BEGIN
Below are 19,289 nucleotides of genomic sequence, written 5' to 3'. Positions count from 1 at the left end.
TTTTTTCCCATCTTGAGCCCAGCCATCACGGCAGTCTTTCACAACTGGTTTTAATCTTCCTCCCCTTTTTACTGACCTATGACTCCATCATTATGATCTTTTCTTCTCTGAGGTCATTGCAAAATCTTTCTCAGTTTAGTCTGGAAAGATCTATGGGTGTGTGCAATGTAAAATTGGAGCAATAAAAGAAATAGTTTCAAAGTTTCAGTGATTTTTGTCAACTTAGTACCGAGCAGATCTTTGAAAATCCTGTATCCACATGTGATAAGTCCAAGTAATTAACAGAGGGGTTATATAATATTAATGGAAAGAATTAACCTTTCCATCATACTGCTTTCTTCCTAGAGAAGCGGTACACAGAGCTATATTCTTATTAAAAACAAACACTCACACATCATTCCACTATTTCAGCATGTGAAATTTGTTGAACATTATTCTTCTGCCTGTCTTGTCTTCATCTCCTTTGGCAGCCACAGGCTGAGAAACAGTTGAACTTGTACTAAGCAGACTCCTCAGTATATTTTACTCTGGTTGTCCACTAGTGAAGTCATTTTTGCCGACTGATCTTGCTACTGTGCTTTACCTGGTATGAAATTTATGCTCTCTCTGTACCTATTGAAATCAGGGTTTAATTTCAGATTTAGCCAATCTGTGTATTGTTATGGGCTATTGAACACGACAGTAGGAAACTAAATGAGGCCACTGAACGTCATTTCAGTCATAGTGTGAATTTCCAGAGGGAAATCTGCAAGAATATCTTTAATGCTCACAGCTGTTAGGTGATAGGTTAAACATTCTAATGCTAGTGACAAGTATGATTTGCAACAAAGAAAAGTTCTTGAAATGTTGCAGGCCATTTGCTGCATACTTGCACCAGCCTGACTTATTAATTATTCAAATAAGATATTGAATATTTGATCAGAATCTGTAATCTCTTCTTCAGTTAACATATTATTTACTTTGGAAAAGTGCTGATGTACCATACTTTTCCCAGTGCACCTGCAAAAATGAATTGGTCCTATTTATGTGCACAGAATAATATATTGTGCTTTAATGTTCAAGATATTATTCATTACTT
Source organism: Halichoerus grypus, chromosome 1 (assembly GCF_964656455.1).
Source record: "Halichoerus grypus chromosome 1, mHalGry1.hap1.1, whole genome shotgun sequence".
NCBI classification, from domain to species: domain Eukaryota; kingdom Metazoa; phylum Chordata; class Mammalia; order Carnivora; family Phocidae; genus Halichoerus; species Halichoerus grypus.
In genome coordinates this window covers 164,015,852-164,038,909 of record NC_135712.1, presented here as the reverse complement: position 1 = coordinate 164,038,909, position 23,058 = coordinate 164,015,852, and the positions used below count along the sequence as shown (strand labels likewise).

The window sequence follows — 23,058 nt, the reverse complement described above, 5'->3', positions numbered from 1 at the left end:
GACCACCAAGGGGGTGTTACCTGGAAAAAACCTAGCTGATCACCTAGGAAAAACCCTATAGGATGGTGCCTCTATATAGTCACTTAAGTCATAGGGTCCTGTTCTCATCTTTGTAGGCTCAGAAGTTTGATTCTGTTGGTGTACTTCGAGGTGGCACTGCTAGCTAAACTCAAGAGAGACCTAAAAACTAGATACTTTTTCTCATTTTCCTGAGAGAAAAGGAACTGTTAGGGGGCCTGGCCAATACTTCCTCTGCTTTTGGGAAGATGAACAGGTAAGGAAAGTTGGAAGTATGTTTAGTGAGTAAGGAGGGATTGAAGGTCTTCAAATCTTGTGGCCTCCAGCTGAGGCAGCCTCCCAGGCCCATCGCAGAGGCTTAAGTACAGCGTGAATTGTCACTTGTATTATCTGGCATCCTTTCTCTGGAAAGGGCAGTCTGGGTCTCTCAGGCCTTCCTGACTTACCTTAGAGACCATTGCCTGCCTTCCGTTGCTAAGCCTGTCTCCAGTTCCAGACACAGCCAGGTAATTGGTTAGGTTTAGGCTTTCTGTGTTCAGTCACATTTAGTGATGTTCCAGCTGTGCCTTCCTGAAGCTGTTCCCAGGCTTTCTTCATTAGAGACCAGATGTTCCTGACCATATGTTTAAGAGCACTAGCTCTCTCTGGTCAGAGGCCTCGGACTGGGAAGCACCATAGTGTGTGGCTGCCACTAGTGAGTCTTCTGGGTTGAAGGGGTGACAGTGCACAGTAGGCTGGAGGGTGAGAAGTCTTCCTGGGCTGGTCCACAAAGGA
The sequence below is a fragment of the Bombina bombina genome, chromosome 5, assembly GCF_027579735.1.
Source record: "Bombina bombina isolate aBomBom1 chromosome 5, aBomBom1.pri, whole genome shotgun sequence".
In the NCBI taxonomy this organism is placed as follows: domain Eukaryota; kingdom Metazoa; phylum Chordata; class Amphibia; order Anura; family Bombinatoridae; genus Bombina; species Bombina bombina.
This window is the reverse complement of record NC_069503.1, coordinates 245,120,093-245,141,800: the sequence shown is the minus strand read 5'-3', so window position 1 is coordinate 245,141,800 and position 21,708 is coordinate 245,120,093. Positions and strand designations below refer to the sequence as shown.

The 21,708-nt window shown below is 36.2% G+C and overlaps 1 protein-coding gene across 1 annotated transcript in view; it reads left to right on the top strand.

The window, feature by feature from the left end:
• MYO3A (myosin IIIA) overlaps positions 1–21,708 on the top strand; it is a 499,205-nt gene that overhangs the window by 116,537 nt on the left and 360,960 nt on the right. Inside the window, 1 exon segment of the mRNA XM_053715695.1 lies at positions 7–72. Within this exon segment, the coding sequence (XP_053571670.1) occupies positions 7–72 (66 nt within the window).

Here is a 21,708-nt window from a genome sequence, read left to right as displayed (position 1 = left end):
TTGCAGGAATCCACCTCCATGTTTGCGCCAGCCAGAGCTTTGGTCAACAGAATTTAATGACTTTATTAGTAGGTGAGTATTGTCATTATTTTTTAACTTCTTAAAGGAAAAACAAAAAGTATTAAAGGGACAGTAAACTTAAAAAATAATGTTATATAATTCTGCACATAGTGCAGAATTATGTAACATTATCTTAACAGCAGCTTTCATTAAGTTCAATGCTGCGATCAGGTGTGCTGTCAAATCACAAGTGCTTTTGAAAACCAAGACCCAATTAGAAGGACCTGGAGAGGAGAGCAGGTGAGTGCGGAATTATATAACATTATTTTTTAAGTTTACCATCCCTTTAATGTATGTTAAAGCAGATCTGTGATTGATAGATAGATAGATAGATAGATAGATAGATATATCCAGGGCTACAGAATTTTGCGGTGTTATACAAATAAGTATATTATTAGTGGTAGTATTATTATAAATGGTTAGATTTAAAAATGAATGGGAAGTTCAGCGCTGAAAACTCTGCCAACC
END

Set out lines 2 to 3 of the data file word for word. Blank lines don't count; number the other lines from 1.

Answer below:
TTTTTTCCCATCTTGAGCCCAGCCATCACGGCAGTCTTTCACAACTGGTTTTAATCTTCCTCCCCTTTTTACTGACCTATGACTCCATCATTATGATCTTTTCTTCTCTGAGGTCATTGCAAAATCTTTCTCAGTTTAGTCTGGAAAGATCTATGGGTGTGTGCAATGTAAAATTGGAGCAATAAAAGAAATAGTTTCAAAGTTTCAGTGATTTTTGTCAACTTAGTACCGAGCAGATCTTTGAAAATCCTGTATCCACATGTGATAAGTCCAAGTAATTAACAGAGGGGTTATATAATATTAATGGAAAGAATTAACCTTTCCATCATACTGCTTTCTTCCTAGAGAAGCGGTACACAGAGCTATATTCTTATTAAAAACAAACACTCACACATCATTCCACTATTTCAGCATGTGAAATTTGTTGAACATTATTCTTCTGCCTGTCTTGTCTTCATCTCCTTTGGCAGCCACAGGCTGAGAAACAGTTGAACTTGTACTAAGCAGACTCCTCAGTATATTTTACTCTGGTTGTCCACTAGTGAAGTCATTTTTGCCGACTGATCTTGCTACTGTGCTTTACCTGGTATGAAATTTATGCTCTCTCTGTACCTATTGAAATCAGGGTTTAATTTCAGATTTAGCCAATCTGTGTATTGTTATGGGCTATTGAACACGACAGTAGGAAACTAAATGAGGCCACTGAACGTCATTTCAGTCATAGTGTGAATTTCCAGAGGGAAATCTGCAAGAATATCTTTAATGCTCACAGCTGTTAGGTGATAGGTTAAACATTCTAATGCTAGTGACAAGTATGATTTGCAACAAAGAAAAGTTCTTGAAATGTTGCAGGCCATTTGCTGCATACTTGCACCAGCCTGACTTATTAATTATTCAAATAAGATATTGAATATTTGATCAGAATCTGTAATCTCTTCTTCAGTTAACATATTATTTACTTTGGAAAAGTGCTGATGTACCATACTTTTCCCAGTGCACCTGCAAAAATGAATTGGTCCTATTTATGTGCACAGAATAATATATTGTGCTTTAATGTTCAAGATATTATTCATTACTT
Source organism: Halichoerus grypus, chromosome 1 (assembly GCF_964656455.1).